By Weldon LeBlanc
Homelessness – whose problem is it anyway? The answer is simple…it’s everyone’s problem. Arriving at a solution however is a much more difficult challenge.
The business community in Kelowna has been criticized in recent days and told to step up and do more to address homelessness. The fact is, you can’t just tee-off on the business community. The root causes of homelessness are complex with no ‘silver bullet’ solution. The solutions involve service providers, government, citizens and the business community.
Let’s look at the numbers.
Regular surveys are conducted in Kelowna to determine the number of homeless people. Recorded numbers of homeless people in Kelowna are as follows (these are considered ‘absolute homeless’ living in formal shelters or on the street):
November 2004 there were 290 people in shelters and 130 living on the street (420 total). This was up from a total of 221 in April of that year.
April 2007 Kelowna had 119 people in shelters and 150 people on the street (total 279).
December of 2009 there were 125 people in shelters, but no recorded number for those on the street.
These numbers give a snapshot of the ‘absolute homeless’, but it is not considered the true number of homeless in Kelowna. It does not take into account those considered ‘relative homeless’; these people are living in inadequate conditions or are living in housing that they are unable to remain in over time.
As of last week, the accepted number by those who work on the frontlines indicates the homeless number (absolute and relative) in Kelowna at over 600 people.
In 2007, Richard Harris (Central City Concern) of Portland, Oregon was invited as a keynote speaker in Kelowna. Following the luncheon, an afternoon forum was held with business and community stakeholders to address homelessness.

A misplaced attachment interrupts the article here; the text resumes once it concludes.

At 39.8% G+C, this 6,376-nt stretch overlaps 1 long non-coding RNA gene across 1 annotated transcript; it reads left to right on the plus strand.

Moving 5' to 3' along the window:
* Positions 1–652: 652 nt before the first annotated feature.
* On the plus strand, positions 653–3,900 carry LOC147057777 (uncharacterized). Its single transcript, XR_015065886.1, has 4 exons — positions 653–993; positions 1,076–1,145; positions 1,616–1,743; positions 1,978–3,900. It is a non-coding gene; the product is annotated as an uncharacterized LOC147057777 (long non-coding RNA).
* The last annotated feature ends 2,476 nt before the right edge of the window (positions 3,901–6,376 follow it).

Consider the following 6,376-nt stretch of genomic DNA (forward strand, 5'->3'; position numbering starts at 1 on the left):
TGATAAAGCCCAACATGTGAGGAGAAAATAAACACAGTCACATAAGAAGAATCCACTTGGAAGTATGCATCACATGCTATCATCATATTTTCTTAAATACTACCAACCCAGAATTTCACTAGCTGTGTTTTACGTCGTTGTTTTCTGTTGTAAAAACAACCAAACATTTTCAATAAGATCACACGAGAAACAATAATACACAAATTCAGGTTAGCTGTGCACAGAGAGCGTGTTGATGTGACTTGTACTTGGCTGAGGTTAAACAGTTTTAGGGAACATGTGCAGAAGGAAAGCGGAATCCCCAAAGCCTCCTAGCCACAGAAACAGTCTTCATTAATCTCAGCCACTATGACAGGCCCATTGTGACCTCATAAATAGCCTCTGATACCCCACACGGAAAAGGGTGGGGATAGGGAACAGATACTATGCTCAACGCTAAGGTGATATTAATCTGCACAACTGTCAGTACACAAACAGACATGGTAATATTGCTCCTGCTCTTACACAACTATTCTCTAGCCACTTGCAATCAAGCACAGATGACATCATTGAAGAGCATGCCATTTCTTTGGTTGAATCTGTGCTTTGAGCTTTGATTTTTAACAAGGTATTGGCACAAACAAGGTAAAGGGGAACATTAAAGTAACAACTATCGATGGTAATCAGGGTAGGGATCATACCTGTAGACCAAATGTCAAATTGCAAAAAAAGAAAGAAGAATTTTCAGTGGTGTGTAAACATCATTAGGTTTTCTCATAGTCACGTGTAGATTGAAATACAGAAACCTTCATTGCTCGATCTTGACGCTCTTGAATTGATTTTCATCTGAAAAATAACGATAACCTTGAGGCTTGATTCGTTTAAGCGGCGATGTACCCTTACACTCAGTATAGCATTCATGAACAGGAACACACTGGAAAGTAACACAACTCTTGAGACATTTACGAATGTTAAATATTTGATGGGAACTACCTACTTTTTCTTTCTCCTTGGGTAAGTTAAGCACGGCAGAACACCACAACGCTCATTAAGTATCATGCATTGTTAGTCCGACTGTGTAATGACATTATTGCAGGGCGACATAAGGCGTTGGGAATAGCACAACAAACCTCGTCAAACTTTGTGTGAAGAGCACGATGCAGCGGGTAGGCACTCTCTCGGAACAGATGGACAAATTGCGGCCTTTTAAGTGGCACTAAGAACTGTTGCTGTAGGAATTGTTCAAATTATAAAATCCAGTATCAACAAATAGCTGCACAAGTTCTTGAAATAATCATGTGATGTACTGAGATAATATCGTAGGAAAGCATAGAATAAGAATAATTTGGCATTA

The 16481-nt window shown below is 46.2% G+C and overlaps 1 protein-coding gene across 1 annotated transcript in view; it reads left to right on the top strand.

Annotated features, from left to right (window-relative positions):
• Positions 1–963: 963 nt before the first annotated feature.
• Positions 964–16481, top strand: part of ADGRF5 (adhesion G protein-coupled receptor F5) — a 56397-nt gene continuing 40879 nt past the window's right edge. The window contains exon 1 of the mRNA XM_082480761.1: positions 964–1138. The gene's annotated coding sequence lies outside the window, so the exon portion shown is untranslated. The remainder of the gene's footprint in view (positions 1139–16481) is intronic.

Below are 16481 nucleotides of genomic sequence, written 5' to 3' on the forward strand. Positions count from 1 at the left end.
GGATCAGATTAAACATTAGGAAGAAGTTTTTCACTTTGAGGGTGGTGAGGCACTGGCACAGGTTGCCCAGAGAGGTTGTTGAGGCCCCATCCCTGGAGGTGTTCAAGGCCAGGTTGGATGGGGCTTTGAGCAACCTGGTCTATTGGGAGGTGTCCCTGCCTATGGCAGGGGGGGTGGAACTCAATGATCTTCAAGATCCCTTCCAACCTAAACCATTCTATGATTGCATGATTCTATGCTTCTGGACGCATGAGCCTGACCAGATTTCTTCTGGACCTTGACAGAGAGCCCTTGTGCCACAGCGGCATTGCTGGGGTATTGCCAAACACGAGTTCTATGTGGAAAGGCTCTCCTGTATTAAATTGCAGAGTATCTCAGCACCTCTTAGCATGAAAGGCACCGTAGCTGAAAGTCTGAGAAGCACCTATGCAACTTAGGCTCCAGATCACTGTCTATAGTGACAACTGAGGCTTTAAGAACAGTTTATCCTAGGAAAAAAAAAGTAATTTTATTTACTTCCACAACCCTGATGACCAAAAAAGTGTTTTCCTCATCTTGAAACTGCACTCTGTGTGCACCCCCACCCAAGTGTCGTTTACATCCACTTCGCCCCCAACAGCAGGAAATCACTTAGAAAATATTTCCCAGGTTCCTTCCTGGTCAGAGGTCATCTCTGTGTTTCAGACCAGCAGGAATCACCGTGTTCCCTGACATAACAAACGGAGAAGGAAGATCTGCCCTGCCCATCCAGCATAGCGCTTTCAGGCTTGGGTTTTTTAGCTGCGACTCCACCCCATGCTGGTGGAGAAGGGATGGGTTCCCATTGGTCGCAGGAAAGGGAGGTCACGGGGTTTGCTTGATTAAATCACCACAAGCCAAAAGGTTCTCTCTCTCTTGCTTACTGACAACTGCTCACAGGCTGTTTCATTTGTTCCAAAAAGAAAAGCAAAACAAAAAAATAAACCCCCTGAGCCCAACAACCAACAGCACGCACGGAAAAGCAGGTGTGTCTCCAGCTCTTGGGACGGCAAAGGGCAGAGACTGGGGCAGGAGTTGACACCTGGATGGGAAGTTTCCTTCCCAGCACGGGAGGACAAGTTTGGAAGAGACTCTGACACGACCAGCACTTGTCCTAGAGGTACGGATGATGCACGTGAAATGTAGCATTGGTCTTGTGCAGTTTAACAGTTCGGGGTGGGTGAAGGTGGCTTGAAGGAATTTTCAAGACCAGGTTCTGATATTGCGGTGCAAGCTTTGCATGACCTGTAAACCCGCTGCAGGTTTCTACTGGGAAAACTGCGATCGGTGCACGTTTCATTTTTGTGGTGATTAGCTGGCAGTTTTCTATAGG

The mission of Central City Concern is to provide pathways to self-sufficiency through active intervention in poverty and homelessness. Central Cities approach to reducing homelessness is summarized in four key points:
Housing that is supportive of recovery from alcohol and drug addiction
Positive peer relationships fostered through involvement in a community of people in recovery
Attainment of legitimate income, through meaningful employment or accessing available benefits
Transformation of world view and self image from a negative to a positive outlook, enabling people to become productive citizens who want to “give something back” to the community
Central City Concern has “developed a comprehensive continuum of affordable housing options integrated with direct social services including healthcare, recovery and employment.” They employ 460 staff, an annual operating budget of $33 million serving 15,000 individuals annually. These resources are staggering and indicate the magnitude of the resources needed to address homelessness in Kelowna.
Harris used the Portland example as a possible solution for Kelowna. He noted that as a community, we need to develop a long-term strategy that would address the need for affordable (and sustainable) housing, resources to deal with the challenges of addictions and mental illness, and provide employment to ensure sustainable living off of the street.
Create affordable housing, create jobs, and provide services to assist people in recovery; not an easy solution…but not impossible. It won’t happen overnight.
A “Ten-Year Plan to End Homelessness” has been prepared. Affordable housing is a key issue…and it’s being built. Let’s continue to work with our service providers and our elected officials to address the root issues of homelessness. We have political will, a caring community, and we have awareness that a problem exists. We are on the right path.